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Skies darkening over the global economy: World Bank

PTI/Agencies, New Delhi
09/01/2019   0 Comments

The World Bank on Tuesday projected moderation of global growth from three per cent last year to 2.9 per cent this year, as one of its top officials described the current situation of the world economy as "darkening of the skies". The World Bank said growth among advanced economies is forecast to drop to two per cent this year. Slowing external demand, rising borrowing costs, and persistent policy uncertainties are expected to weigh on the outlook for emerging market and developing economies. Growth for this group is anticipated to hold steady at a weaker-than-expected 4.2 per cent this year. The January 2019 edition of the report "Darkening Skies", highlights how precarious the current economic juncture is.

"In a nutshell, growth has weakened, trade tensions remain high, several developing economies have experienced financial stress, and risks to the outlook have increased," said Shantayanan Devarajan, senior director, Development Economics Vice Presidency, the World Bank Group. 
Observing that the outlook for the global economy has darkened, the report said global financing conditions have tightened, industrial production has moderated, trade tensions have intensified, and some large emerging market and developing economies have experienced significant financial market stress. Noting that a number of developments could act as a further brake on activity, the report said a sharper tightening in borrowing costs could depress capital inflows and lead to slower growth in many emerging market and developing economies.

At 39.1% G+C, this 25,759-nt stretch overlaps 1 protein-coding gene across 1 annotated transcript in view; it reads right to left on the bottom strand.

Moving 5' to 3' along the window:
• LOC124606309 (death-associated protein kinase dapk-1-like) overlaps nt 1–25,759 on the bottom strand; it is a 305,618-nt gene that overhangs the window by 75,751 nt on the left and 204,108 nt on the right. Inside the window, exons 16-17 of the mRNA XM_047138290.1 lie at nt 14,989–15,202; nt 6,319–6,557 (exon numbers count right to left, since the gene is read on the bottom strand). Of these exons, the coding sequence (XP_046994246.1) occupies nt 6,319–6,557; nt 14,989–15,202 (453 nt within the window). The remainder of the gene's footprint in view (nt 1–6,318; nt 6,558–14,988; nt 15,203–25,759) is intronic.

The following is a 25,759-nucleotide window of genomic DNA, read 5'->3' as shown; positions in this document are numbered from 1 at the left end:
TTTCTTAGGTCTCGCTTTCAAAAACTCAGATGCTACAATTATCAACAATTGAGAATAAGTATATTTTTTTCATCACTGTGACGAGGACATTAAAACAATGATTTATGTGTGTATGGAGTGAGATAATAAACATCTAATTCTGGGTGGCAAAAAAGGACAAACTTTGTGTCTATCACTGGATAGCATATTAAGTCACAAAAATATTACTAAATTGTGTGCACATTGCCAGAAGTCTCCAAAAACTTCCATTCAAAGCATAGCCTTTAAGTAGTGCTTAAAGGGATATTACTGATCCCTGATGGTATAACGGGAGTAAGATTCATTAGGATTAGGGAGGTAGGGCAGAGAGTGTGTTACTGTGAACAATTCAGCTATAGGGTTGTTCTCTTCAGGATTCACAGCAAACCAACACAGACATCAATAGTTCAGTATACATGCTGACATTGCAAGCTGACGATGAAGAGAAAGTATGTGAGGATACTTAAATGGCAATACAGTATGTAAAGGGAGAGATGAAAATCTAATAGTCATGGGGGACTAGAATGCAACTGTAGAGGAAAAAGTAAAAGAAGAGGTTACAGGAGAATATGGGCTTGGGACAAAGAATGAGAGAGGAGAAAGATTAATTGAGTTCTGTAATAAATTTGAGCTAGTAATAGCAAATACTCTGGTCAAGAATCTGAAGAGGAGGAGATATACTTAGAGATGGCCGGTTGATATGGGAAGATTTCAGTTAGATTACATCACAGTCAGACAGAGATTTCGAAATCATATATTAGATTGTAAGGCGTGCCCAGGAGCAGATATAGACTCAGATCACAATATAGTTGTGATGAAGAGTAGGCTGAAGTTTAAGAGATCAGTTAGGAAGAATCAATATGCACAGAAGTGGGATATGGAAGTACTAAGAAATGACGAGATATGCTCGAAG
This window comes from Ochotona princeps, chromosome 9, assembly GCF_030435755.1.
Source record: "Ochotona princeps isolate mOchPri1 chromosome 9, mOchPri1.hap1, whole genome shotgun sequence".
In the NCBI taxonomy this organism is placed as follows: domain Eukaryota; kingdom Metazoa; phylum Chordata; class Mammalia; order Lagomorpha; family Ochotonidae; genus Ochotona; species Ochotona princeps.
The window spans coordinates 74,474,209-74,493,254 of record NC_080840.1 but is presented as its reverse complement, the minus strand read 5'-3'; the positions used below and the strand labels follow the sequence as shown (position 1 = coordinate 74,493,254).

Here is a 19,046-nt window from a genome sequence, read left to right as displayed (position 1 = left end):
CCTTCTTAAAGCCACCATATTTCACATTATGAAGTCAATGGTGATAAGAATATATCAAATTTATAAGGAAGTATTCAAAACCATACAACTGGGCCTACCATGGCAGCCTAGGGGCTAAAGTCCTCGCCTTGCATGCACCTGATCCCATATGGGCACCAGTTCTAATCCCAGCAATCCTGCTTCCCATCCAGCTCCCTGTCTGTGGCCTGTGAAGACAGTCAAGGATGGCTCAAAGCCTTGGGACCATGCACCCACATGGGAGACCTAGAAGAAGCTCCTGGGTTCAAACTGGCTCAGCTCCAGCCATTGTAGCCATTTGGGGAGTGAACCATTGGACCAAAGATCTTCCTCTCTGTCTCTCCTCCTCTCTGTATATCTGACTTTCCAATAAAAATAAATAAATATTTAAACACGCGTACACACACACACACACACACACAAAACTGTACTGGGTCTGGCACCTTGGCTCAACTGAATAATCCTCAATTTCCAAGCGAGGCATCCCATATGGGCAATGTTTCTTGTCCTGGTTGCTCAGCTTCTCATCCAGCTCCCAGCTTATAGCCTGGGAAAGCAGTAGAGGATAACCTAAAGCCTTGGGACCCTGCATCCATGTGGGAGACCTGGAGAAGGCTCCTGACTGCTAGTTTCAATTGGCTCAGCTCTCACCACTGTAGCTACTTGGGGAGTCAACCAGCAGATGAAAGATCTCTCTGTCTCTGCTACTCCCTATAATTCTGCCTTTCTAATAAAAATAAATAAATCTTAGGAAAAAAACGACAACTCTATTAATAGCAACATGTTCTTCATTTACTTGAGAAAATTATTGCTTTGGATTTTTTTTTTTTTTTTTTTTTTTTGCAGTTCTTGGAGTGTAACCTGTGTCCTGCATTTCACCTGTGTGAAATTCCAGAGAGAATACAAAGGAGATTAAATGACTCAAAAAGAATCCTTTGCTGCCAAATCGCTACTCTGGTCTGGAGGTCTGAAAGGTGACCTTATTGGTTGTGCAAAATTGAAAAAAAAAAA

"Robust economic growth is essential to reducing poverty and boosting shared prosperity," said World Bank Group Vice President for Equitable Growth, Finance and Institutions, Ceyla Pazarbasioglu. "As the outlook for the global economy has darkened, strengthening contingency planning, facilitating trade, and improving access to finance will be crucial to navigate current uncertainties and invigorate growth," said the official. "Designing tax and social policies to level the playing field for formal and informal sectors as well as strengthening domestic revenue mobilization and debt management will be important priorities for policymakers to overcome the challenges associated with informality in developing economies," said Kose. "As the economic outlook dims, such efforts become even more important," he added.

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